Despite only having had a single edition so far, 3 years seems to be a healthy pacing for editions. We had a release in 2015, another in 2018, and having another release in 2021 would be in line with that. Just like we don’t expect every 6-week release to be equally exciting, we shouldn’t expect each edition to introduce groundbreaking new changes either.

Having a regular cadence at which we release changes makes Rust predictable. This allows upstream vendors to anticipate toolchain upgrades. And allows enterprise users (whose number is steadily growing) to become accustomed to the 6-week stable, 3-year edition cycle. This provides much needed stability in a space that can feel like it’s moving at a high pace.


Like Rust 2018, we'll likely aim to release Rust 2021 in Q3 of the same year. If the last last 12 months of pacing are an indication of the pacing for next year, we should account for 6 weeks per year where the Rust project operates at a reduced pace (due to time off, travel, etc).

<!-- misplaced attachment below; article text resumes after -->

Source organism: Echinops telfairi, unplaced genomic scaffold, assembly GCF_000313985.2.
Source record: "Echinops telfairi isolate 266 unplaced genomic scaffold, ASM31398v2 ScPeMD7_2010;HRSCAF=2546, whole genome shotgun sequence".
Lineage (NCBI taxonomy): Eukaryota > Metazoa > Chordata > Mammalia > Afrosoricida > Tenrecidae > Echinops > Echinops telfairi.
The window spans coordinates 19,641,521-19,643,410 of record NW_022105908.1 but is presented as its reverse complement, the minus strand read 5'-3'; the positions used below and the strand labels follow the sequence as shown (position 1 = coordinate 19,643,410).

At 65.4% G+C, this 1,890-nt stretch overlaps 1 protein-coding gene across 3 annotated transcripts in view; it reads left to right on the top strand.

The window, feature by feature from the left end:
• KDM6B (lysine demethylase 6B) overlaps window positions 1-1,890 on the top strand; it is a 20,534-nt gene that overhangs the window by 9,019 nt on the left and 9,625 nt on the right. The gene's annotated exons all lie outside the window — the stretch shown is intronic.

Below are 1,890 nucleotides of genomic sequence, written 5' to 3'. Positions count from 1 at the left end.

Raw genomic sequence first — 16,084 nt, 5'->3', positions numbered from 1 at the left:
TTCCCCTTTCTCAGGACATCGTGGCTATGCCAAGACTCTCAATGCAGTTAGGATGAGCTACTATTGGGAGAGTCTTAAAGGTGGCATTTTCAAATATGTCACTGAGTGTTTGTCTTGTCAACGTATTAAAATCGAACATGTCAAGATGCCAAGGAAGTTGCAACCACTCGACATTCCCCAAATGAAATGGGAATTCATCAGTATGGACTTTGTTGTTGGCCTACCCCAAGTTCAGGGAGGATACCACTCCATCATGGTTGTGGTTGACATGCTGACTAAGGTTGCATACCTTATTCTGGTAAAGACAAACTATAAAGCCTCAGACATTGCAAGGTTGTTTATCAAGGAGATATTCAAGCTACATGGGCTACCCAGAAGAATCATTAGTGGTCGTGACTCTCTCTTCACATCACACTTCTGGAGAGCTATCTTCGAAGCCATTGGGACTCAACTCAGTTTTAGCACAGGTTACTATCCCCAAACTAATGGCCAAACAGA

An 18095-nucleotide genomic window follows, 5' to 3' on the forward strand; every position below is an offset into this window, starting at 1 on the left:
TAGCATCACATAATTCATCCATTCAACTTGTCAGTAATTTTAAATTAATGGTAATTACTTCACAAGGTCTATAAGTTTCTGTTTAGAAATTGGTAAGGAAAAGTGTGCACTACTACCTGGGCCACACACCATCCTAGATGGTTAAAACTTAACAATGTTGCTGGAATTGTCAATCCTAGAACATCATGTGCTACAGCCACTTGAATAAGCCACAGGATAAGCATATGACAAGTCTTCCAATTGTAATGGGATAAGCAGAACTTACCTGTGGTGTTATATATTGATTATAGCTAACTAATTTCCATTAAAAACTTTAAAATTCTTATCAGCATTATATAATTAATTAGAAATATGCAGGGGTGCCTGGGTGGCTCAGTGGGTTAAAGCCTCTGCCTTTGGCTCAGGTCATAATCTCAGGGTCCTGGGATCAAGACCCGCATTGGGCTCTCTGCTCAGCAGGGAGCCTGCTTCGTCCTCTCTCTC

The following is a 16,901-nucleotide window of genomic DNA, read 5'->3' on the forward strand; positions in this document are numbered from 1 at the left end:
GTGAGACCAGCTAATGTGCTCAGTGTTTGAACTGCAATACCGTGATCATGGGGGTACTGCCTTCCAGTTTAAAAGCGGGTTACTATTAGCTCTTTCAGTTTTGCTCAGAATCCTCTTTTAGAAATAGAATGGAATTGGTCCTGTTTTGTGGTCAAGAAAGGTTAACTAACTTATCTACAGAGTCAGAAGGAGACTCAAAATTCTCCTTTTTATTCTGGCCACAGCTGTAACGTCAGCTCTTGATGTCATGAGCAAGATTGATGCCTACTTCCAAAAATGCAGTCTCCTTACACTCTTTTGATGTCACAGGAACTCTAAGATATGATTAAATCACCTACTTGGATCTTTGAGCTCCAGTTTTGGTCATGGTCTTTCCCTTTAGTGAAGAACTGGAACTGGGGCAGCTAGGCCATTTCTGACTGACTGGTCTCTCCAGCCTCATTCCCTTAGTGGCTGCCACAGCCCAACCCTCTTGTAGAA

We should ensure all desired changes have completed their design + implementation well before the deadline. The 2018 edition had its deadline moved once last year, and even then ended up seeing some stressful last-minute backports. I don't think anyone is keen on going through that again.

It seems wise to plan conservatively for the next edition, and aim to have all planned edition changes on nightly for about 3 cycles, and in beta for 1 or 2 cycles. This roughly correlates to the progression async/await had through the release pipeline, and feature-wise shipping the next edition will likely be of comparable scope. This amounts to a period of roughly 24-30 weeks.

All together that leaves us with about 12 months total to plan and prepare the next edition release, starting January 2020. This should be enough time to successfully plan and draft a new edition, with some slack to work with.